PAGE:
If internet scare tactics from companies selling herbal supplements for parasites aren’t enough, the show “Monsters Inside Me” with its toe-curling film clips clinches it. With this show, we’re in alien-versus-predator mode, though you might ask which one is us and which them. Those really large parasites you see wriggling across your flat screen as you scream “I can’t watch this!” (but do) are all helminths, better known as worms.
Worldwide, intestinal worm infestation is pretty common, but mainly in underdeveloped countries where people have a bit more contact with raw sewage than we do here in Chicago (unless you swim in the river).
The helminths are the stars of “Monsters Inside Me” because they’re big enough to see without a microscope. When patients ask me to check them for parasites or report “something wriggling in my toilet,” it’s the helminths they have in mind. (Still obsessing about parasites here, despite your best efforts your mind keeps rewinding to John Hurt’s untimely and utterly galvanizing death-by-parasite in the original “Alien.”)
Despite studying parasites of all stripes in medical school and testing thousands of patients for them, I think I’ve seen fewer than a dozen cases of intestinal helminth infestation in my entire career. Most of these were in children who’d picked up a pinworm infection (E. vermicularis), little ones being very democratic about their anal hygiene. Pinworm intestinal infection is generally harmless, its main symptom itching around the anus. Treatment using a worm killer, called a vermifuge, wipes out the pinworms after one or two doses.
A second infection is hookworm, once prevalent in the southern US and caused by a combination of inadequate plumbing and a preference for going barefoot. Probably most of the characters in Erskine Caldwell’s novels like God’s Little Acre and Tobacco Road had hookworm. Through a very circuitous route, the worm enters through the skin and ends up in the intestines. Once diagnosed it’s easy to treat. I’ve seen exactly one case of hookworm, in a returning Peace Corps worker who should have known better.
Other less common helminths are roundworm (Ascaris lumbricoides) and the scary looking tapeworm (several species), once common when we were sloppy with our meat, poultry, and fish preparation. Jewish grandmothers and great-grandmothers were frequently victims of fish tapeworm (Diphyllobothrium), infected by sampling their uncooked haddock while making gefilte fish.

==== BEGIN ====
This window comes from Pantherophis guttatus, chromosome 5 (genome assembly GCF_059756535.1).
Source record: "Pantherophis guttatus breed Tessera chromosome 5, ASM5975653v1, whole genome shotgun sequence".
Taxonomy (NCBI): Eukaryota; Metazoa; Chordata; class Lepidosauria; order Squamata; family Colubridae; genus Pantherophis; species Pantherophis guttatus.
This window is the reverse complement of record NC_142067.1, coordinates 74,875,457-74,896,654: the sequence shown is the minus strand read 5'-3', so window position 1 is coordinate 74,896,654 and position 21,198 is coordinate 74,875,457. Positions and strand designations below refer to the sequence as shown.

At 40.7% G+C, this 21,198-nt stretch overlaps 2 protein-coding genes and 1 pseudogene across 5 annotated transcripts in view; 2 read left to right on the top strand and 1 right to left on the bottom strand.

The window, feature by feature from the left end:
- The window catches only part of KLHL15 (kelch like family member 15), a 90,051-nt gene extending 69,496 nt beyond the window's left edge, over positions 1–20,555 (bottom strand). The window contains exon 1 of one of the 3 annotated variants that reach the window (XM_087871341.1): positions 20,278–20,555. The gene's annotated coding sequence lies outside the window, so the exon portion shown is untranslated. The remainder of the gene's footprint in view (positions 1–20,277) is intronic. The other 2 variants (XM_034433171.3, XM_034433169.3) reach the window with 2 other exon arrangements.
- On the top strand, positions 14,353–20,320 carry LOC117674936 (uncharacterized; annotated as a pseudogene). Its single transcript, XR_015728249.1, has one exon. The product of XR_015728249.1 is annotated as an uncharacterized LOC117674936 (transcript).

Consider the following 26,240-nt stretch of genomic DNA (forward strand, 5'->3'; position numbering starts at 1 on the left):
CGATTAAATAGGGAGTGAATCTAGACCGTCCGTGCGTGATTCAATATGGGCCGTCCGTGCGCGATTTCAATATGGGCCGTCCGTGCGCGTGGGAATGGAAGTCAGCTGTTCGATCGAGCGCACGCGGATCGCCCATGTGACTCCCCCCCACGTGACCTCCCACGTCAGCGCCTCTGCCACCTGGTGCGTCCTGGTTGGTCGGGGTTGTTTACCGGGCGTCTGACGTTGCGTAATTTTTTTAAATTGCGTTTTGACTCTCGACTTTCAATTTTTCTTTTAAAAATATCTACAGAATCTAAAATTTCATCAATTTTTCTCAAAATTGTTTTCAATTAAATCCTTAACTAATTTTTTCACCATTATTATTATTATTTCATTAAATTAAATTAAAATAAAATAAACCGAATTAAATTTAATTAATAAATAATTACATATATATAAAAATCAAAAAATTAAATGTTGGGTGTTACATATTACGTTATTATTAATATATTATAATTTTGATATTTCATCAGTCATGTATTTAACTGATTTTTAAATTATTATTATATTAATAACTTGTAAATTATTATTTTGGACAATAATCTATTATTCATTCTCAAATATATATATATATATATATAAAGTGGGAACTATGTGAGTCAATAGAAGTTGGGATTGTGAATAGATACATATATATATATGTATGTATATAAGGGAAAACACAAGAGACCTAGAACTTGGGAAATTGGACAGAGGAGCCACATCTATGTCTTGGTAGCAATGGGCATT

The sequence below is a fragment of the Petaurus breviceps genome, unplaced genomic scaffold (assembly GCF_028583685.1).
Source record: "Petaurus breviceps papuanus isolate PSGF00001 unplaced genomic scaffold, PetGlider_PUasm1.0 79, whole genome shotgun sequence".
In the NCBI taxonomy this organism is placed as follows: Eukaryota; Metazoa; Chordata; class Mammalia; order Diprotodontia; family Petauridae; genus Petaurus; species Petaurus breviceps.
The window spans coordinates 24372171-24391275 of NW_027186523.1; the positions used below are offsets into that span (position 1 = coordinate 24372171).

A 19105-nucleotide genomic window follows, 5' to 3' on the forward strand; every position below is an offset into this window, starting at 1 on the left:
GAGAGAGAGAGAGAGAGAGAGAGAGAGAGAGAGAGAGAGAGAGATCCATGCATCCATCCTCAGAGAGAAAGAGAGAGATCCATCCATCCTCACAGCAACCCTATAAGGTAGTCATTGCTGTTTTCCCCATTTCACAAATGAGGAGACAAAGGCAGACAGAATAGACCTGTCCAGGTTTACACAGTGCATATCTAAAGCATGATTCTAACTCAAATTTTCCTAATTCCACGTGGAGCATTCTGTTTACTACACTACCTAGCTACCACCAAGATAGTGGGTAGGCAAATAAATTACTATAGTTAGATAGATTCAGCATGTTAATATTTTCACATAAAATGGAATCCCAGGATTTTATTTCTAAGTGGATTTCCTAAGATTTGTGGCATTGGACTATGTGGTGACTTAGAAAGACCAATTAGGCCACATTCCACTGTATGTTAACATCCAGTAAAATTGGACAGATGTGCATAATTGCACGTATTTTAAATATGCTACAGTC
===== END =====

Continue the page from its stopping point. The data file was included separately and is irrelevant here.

These days it’s our sushi/sashimi addiction that renders us susceptible to fish tapeworm. Given the amount of sushi we eat, though, the actual incidence of tapeworm is extremely rare.
What’s living inside me?
It’s these worms (and that TV show) that cause people to lie awake at night wondering what’s living inside them. Well stop wondering and go back to sleep. I want to emphasize that all of these are (a) rare, (b) easy to diagnose, and (c) fairly easy to treat.
You’ll not see the single-celled protozoa infestation stories much on TV. Characters visible only with a microscope just lack the panache, the stage presence, to terrify. However, it’s infections with these little buggers that we’re discussing today.
Doctors are in full agreement that two specific intestinal protozoa–ameba (E. histolytica) and giardia (G. Lamblia)–are troublemakers. Both are acquired by the unappetizing fecal-oral route of transmission, which is exactly what it sounds like (now go wash your hands).
Most people don’t recall just where they might have acquired amebiasis or giardiasis, but as a general rule you get it from someone who didn’t wash hands after using the toilet. Campers occasionally get giardiasis from drinking water downstream from a herd of cattle. Both infections are manifested by the sudden onset of diarrhea. In the case of giardia, it can be quite explosive and lead to dehydration. Just about anyone who has sudden diarrhea after travelling that doesn’t respond to the routine antibiotics for traveler’s diarrhea (Cipro, Xifaxan, Flagyl) should be tested for these protozoa.